Siberian psychologists are taking a hardline approach to helping people with addiction: literally beating it out of them. The practitioners claim that lashing addicts on the buttocks with a willow cane can help those for whom more conventional methods have failed. Practitioners Dr. German Pilipenko and Professor Marina Chukhrova say that their treatment is grounded in science: "We cane the patients on the buttocks with a clear and definite medical purpose—it is not some warped sado-masochistic activity," insists Professor Chukhrova. The pair say that addicts suffer from a lack of endorphins, and that pain can stimulate the brain to release the feel-good chemicals, "making patients feel happier in their own skins." Mainstream doctors dismiss the practice, saying that exercise, acupuncture, massage, chocolate or sex are all better at stimulating endorphin secretion. Dr. Pilipenko admits, "we get a lot of skepticism...but so do all pioneers." The Siberian Times reports that "the reaction of most people is predictable: to snigger, scoff or make jokes loaded with sexual innuendo." And one recipient of the treatment, 41-year-old recovering alcoholic Yuri, says his girlfriend accused him of simply visiting a dominatrix. But he adds that although "the first strike was sickening...Somehow I got through all 30 lashes. The next day I got up with a stinging backside but no desire at all to touch the vodka in the fridge. The bottle has stayed there now for a year."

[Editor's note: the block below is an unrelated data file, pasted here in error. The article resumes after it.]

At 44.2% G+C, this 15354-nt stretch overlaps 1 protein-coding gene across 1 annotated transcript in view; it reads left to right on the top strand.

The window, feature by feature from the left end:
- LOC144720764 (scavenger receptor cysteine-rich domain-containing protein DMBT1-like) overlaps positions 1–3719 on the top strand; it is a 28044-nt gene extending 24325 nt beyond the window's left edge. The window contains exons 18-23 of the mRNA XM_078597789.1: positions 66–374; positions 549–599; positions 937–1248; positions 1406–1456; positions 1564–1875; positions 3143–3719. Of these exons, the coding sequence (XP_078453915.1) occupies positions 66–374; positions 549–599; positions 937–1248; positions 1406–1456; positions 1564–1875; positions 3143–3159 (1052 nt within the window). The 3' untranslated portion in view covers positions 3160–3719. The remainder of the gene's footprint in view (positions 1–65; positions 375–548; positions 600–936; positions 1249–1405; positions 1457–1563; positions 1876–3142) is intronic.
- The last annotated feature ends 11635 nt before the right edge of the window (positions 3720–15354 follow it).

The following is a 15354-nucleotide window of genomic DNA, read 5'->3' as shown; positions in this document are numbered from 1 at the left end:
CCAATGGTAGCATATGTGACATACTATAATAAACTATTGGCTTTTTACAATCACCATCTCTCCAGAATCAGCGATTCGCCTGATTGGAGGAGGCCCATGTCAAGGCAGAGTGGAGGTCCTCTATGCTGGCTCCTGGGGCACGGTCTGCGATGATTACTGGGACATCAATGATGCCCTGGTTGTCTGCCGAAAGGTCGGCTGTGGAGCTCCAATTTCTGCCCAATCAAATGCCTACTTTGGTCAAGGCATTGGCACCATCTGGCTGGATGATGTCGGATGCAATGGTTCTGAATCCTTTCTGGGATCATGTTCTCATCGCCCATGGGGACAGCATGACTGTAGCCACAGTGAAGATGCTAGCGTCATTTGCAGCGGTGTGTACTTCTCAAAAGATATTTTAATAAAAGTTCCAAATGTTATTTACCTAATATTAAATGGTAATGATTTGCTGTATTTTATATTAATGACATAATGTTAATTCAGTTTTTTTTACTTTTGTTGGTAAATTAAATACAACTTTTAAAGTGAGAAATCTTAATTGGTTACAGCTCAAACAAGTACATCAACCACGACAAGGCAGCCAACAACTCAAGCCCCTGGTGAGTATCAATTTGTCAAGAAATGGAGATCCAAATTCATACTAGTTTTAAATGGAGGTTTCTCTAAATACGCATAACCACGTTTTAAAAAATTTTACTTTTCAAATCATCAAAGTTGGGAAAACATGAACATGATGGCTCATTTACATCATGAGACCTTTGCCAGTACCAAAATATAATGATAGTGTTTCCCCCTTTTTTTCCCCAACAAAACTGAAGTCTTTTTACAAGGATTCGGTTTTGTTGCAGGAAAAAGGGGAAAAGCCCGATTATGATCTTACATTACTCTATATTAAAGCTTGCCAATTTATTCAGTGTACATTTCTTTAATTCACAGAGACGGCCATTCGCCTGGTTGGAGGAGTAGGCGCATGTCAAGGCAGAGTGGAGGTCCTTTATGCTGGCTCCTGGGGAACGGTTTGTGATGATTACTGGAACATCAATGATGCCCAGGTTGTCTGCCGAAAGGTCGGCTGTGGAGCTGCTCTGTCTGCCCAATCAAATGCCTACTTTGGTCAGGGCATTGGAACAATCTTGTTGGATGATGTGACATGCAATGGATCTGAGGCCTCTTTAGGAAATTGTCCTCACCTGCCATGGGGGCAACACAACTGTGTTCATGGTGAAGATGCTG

Natasha, a 22-year-old recovering heroin addict with several months clean, says, "I am the proof that this controversial treatment works, and I recommend it to anyone suffering from an addiction or depression. It hurts like crazy—but it's given me back my life." She receives 60 strokes of the cane per session (drug addicts get double the dose of alcoholics), at a cost of about $100. Her "therapy" is hardly for the faint-hearted: "With each lash," says Natasha, "I scream and grip tight to the end of the surgical table. It's a stinging pain, real agony, and my whole body jolts." But she also insists, "I'm not a masochist. My parents never beat me or even slapped me, so this was my first real physical pain and it was truly shocking. If people think there's anything sexual about it, then it's nonsense." Professor Chukhrova stresses that care is taken to ensure clients' safety: "The beating is really the end of the treatment. We do a lot of psychological counseling first, and also use detox. It is only after all the counseling, and heart and pain resistance checks, that we start with the beating." The doctor adds that the willow branches used are "flexible and can't be broken nor cause bleeding." And the practitioners are also at pains to deny any ulterior motives: "If any patients get sexual pleasure from the beatings, we stop immediately," says Professor Chukhrova. "This is not what our treatment is about. If they're looking for that, there are plenty of other places to go."